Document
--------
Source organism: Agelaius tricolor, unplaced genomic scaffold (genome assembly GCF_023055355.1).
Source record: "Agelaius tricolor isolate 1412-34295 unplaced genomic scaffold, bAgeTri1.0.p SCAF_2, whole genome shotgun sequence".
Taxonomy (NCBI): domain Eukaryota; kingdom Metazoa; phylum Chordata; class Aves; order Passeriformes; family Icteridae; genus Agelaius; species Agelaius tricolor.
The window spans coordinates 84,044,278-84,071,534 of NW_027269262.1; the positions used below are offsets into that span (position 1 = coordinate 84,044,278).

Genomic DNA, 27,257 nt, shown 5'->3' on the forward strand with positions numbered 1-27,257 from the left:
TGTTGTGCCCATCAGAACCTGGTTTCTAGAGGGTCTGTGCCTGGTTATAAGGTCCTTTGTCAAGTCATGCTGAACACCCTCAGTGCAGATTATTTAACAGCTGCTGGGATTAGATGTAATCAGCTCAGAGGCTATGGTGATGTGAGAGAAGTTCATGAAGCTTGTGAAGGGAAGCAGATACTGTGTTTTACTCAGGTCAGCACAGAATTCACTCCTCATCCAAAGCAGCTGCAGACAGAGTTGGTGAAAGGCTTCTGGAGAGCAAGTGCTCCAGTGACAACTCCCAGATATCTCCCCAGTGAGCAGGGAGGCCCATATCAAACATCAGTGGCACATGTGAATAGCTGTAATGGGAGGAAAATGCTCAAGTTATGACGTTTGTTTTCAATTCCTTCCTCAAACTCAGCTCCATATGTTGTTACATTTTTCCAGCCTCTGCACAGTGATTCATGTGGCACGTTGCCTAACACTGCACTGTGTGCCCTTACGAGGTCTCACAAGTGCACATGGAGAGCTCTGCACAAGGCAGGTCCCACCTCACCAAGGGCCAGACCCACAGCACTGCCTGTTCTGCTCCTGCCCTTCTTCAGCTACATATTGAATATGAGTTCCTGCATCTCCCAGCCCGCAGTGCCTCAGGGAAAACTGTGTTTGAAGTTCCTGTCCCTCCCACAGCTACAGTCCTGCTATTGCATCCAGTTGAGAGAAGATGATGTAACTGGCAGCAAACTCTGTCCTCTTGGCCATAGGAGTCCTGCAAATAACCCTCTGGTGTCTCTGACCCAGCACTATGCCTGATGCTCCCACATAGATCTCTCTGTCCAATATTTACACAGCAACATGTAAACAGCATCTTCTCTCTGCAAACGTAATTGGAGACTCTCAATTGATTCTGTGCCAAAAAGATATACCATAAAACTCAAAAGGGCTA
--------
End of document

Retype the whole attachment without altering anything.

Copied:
Source organism: Agelaius tricolor, unplaced genomic scaffold (genome assembly GCF_023055355.1).
Source record: "Agelaius tricolor isolate 1412-34295 unplaced genomic scaffold, bAgeTri1.0.p SCAF_2, whole genome shotgun sequence".
Taxonomy (NCBI): domain Eukaryota; kingdom Metazoa; phylum Chordata; class Aves; order Passeriformes; family Icteridae; genus Agelaius; species Agelaius tricolor.
The window spans coordinates 84,044,278-84,071,534 of NW_027269262.1; the positions used below are offsets into that span (position 1 = coordinate 84,044,278).

Genomic DNA, 27,257 nt, shown 5'->3' on the forward strand with positions numbered 1-27,257 from the left:
TGTTGTGCCCATCAGAACCTGGTTTCTAGAGGGTCTGTGCCTGGTTATAAGGTCCTTTGTCAAGTCATGCTGAACACCCTCAGTGCAGATTATTTAACAGCTGCTGGGATTAGATGTAATCAGCTCAGAGGCTATGGTGATGTGAGAGAAGTTCATGAAGCTTGTGAAGGGAAGCAGATACTGTGTTTTACTCAGGTCAGCACAGAATTCACTCCTCATCCAAAGCAGCTGCAGACAGAGTTGGTGAAAGGCTTCTGGAGAGCAAGTGCTCCAGTGACAACTCCCAGATATCTCCCCAGTGAGCAGGGAGGCCCATATCAAACATCAGTGGCACATGTGAATAGCTGTAATGGGAGGAAAATGCTCAAGTTATGACGTTTGTTTTCAATTCCTTCCTCAAACTCAGCTCCATATGTTGTTACATTTTTCCAGCCTCTGCACAGTGATTCATGTGGCACGTTGCCTAACACTGCACTGTGTGCCCTTACGAGGTCTCACAAGTGCACATGGAGAGCTCTGCACAAGGCAGGTCCCACCTCACCAAGGGCCAGACCCACAGCACTGCCTGTTCTGCTCCTGCCCTTCTTCAGCTACATATTGAATATGAGTTCCTGCATCTCCCAGCCCGCAGTGCCTCAGGGAAAACTGTGTTTGAAGTTCCTGTCCCTCCCACAGCTACAGTCCTGCTATTGCATCCAGTTGAGAGAAGATGATGTAACTGGCAGCAAACTCTGTCCTCTTGGCCATAGGAGTCCTGCAAATAACCCTCTGGTGTCTCTGACCCAGCACTATGCCTGATGCTCCCACATAGATCTCTCTGTCCAATATTTACACAGCAACATGTAAACAGCATCTTCTCTCTGCAAACGTAATTGGAGACTCTCAATTGATTCTGTGCCAAAAAGATATACCATAAAACTCAAAAGGGCTA